Legacy Reference

Secondary Animations (Simulations)

You can also use sockets to produce realistic movements of joint and face attachments. This type of animation is always a reaction to a primary (character) animation, and are called secondary animations or motion simulations. Such animations can simulate the movement of attached static objects such as weapons and holsters, muscles, and fat.

In addition, it is also possible to create complex setups to simulate the motions of swinging hair braids, tentacles, chains, ropes, necklaces, clothing, and other loose or dangling objects on a character. Chains can have branching strings and different physical properties for each link.

However, such motions are just approximations of real-word physical movements. In Lumberyard, the physical properties of springs and pendula are used to approximate (simulate) the physical movement of dangling or swinging objects attached to characters.

  • Pendulum: A bob connected to a rigid rod that experiences simple harmonic motion as it swings back and forth. The equilibrium position of an unconstrained pendulum is hanging directly downward. The swing is specified by physical parameters such as stiffness and stiffness target, and movement is constrained by cone, half cone, or hinge plane bounding volumes.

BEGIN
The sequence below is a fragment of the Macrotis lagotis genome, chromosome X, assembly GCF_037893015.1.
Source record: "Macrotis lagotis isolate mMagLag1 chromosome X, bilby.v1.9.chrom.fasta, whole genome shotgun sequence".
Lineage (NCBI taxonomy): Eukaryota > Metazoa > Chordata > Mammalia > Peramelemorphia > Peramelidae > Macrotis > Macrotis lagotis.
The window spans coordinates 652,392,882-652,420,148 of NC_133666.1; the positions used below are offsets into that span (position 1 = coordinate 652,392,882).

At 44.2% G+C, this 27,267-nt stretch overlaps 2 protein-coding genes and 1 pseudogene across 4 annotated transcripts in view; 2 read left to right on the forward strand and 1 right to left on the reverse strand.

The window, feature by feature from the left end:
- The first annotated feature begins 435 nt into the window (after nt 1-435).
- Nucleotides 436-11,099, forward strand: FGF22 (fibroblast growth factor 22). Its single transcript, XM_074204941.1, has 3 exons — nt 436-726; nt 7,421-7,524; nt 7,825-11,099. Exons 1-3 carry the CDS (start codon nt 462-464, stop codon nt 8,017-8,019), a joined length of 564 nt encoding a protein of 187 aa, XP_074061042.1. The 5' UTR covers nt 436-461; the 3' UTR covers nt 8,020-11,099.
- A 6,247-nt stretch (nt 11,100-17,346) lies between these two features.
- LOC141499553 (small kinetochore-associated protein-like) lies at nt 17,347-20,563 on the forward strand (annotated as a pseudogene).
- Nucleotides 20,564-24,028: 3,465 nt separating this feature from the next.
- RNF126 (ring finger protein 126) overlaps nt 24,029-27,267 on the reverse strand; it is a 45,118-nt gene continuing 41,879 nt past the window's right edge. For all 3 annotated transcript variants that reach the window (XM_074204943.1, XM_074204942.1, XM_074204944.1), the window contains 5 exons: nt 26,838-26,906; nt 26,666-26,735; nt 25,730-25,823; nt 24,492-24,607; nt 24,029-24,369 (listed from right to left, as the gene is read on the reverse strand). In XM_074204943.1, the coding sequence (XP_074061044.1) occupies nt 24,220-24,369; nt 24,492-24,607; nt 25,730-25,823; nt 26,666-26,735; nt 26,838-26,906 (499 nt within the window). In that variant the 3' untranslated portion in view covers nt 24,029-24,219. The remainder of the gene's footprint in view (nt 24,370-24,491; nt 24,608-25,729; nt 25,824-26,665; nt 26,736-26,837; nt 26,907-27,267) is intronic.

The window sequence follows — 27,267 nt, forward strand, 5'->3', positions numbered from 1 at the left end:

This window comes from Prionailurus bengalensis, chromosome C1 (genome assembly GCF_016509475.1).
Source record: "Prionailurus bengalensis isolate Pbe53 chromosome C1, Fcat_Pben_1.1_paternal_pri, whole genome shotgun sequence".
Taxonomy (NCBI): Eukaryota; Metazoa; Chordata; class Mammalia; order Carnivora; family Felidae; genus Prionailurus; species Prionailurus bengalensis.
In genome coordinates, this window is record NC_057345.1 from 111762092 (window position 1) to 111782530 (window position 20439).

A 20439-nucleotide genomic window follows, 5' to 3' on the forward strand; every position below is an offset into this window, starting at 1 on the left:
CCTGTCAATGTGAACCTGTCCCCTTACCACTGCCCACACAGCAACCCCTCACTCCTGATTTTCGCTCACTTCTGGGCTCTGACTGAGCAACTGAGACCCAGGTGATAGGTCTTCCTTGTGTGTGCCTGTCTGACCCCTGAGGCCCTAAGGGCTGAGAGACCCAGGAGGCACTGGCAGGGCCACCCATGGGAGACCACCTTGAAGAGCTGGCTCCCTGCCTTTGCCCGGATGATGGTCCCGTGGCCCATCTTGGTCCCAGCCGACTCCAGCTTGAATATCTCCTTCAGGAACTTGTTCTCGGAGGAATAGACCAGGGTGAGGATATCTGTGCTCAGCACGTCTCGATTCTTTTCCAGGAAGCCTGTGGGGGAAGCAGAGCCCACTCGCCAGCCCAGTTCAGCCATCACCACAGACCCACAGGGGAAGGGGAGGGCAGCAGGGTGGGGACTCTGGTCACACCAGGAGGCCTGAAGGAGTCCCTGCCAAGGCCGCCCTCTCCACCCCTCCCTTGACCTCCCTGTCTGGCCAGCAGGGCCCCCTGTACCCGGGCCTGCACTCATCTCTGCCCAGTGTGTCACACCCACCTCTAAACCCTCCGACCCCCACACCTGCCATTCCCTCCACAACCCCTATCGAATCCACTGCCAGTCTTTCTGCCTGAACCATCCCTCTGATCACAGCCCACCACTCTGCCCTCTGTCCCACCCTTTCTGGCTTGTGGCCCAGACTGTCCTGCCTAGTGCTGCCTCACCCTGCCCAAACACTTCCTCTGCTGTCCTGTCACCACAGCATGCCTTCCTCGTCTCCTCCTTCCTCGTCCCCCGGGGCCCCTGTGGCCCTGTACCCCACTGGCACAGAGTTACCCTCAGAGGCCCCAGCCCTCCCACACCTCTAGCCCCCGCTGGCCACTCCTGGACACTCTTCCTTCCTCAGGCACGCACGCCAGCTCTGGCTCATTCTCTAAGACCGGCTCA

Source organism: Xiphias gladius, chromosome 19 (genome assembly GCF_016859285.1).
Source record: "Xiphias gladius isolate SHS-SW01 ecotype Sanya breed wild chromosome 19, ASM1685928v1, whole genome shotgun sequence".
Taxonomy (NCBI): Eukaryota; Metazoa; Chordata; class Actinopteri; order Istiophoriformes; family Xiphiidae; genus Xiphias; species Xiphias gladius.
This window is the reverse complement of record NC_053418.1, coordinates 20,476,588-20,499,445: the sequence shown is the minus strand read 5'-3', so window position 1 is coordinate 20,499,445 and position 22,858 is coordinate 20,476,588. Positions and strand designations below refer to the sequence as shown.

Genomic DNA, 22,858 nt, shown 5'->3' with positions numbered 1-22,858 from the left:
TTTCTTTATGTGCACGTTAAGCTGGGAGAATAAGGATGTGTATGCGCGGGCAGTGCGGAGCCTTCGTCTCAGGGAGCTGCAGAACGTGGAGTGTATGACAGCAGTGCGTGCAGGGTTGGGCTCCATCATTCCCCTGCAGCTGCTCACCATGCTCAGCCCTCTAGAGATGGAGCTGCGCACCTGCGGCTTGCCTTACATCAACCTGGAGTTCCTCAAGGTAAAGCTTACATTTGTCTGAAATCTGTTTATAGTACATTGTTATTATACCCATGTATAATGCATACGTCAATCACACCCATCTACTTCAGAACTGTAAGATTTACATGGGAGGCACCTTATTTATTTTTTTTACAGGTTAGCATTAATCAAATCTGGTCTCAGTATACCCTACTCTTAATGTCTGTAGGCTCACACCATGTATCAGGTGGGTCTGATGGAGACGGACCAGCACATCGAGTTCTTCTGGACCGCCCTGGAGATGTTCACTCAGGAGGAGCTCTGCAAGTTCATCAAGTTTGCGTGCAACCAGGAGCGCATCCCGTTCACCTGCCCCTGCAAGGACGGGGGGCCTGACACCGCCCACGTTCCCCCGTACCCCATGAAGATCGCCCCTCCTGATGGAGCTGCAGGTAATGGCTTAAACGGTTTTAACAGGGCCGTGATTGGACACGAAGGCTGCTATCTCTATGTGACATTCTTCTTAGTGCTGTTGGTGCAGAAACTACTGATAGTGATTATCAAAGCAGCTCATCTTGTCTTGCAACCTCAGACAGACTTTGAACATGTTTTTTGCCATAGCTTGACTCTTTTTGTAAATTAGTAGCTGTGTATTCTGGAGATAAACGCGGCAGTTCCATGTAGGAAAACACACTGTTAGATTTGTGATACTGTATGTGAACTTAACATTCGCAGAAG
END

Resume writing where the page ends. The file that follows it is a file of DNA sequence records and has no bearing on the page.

• Spring Ellipsoid: A bob connected to an elastic rod. Unlike a helical spring, a spring ellipsoid can stretch in any direction. The movement of the spring is constrained to by sphere, ellipsoid, half sphere, flat plane, or line bounding volumes.

Moving springs and pendula have different motion bounding volumes that constrain the movement of objects attached to characters.

While the type, size, and shape of the attachment has no impact on its actual motions, it does determine which type of simulation is selected as the movements of a corresponding real-world physical object must be simulated. In this way, the socket and attached object realistically react to the movements of the character.

In addition, because moving attachments may collide with the character, this must be accounted for. For more information, see Proxy (Collision) Attachments and Collision Detection and Response.